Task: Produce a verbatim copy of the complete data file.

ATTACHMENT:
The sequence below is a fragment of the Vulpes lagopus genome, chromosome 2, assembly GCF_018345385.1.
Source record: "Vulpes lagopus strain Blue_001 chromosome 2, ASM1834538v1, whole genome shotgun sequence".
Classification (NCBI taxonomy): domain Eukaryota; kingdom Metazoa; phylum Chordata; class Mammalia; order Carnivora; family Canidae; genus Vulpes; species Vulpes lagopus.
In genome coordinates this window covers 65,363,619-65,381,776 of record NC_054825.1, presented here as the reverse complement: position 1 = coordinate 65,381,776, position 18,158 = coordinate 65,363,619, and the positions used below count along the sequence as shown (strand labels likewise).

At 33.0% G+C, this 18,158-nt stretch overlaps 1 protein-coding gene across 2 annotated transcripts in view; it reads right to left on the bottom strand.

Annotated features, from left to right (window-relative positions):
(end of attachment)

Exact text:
The sequence below is a fragment of the Vulpes lagopus genome, chromosome 2, assembly GCF_018345385.1.
Source record: "Vulpes lagopus strain Blue_001 chromosome 2, ASM1834538v1, whole genome shotgun sequence".
Classification (NCBI taxonomy): domain Eukaryota; kingdom Metazoa; phylum Chordata; class Mammalia; order Carnivora; family Canidae; genus Vulpes; species Vulpes lagopus.
In genome coordinates this window covers 65,363,619-65,381,776 of record NC_054825.1, presented here as the reverse complement: position 1 = coordinate 65,381,776, position 18,158 = coordinate 65,363,619, and the positions used below count along the sequence as shown (strand labels likewise).

At 33.0% G+C, this 18,158-nt stretch overlaps 1 protein-coding gene across 2 annotated transcripts in view; it reads right to left on the bottom strand.

Annotated features, from left to right (window-relative positions):